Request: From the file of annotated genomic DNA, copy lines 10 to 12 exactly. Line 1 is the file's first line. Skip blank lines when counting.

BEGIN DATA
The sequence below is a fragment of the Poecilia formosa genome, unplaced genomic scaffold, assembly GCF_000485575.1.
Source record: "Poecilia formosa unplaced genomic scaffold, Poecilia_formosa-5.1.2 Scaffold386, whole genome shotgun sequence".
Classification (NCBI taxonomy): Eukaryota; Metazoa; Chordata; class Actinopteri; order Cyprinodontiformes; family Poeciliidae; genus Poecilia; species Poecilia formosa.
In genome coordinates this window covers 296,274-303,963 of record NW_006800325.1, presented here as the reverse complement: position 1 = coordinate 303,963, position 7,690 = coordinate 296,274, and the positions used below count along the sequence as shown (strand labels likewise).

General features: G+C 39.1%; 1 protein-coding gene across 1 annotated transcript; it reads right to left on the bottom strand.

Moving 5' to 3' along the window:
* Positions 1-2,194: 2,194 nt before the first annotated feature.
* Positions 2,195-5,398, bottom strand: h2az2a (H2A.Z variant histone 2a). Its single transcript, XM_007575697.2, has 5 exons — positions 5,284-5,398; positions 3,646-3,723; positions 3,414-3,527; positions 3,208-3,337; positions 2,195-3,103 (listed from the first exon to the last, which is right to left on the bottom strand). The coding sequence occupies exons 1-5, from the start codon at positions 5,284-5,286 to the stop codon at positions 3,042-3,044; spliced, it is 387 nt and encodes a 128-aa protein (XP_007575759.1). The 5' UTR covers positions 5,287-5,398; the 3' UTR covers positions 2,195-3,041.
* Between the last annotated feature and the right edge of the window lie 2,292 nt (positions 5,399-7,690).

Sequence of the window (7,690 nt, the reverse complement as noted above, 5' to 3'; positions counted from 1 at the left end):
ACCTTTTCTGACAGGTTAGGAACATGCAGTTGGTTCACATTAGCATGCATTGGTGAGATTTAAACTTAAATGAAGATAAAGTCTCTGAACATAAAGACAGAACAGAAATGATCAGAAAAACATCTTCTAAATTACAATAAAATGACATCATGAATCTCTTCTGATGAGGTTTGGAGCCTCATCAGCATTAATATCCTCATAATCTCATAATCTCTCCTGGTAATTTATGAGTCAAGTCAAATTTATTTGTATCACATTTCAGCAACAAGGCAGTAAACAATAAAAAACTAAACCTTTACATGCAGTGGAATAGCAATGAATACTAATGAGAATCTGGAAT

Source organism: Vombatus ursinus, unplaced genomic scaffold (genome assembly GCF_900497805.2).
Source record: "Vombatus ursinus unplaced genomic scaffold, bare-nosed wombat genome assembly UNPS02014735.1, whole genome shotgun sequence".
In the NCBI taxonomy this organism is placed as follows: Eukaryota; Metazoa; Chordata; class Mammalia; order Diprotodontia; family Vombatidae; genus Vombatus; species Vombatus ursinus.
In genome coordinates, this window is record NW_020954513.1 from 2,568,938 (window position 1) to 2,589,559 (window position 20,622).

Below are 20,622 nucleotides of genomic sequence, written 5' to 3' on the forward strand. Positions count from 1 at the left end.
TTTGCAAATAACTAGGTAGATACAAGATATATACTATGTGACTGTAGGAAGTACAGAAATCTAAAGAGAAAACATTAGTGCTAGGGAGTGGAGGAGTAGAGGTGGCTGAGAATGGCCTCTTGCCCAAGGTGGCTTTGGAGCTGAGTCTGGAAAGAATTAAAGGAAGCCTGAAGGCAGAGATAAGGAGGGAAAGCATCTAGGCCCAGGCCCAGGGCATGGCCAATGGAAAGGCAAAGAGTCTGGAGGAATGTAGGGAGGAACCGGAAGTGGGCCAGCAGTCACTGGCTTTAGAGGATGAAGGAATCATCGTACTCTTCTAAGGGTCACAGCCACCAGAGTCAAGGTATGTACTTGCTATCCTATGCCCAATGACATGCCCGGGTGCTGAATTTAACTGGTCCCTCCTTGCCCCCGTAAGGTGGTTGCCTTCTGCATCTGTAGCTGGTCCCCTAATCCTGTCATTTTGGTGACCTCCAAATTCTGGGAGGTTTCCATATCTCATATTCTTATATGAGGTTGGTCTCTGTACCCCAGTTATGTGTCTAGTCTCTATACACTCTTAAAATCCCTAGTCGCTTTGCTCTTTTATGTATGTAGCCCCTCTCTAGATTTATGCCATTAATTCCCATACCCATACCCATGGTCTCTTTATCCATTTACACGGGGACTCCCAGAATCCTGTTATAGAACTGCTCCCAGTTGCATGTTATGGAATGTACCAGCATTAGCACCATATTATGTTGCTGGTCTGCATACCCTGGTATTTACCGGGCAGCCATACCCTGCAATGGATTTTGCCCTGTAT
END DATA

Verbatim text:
Sequence of the window (7,690 nt, the reverse complement as noted above, 5' to 3'; positions counted from 1 at the left end):
ACCTTTTCTGACAGGTTAGGAACATGCAGTTGGTTCACATTAGCATGCATTGGTGAGATTTAAACTTAAATGAAGATAAAGTCTCTGAACATAAAGACAGAACAGAAATGATCAGAAAAACATCTTCTAAATTACAATAAAATGACATCATGAATCTCTTCTGATGAGGTTTGGAGCCTCATCAGCATTAATATCCTCATAATCTCATAATCTCTCCTGGTAATTTATGAGTCAAGTCAAATTTATTTGTATCACATTTCAGCAACAAGGCAGTAAACAATAAAAAACTAAACCTTTACATGCAGTGGAATAGCAATGAATACTAATGAGAATCTGGAAT

Source organism: Vombatus ursinus, unplaced genomic scaffold (genome assembly GCF_900497805.2).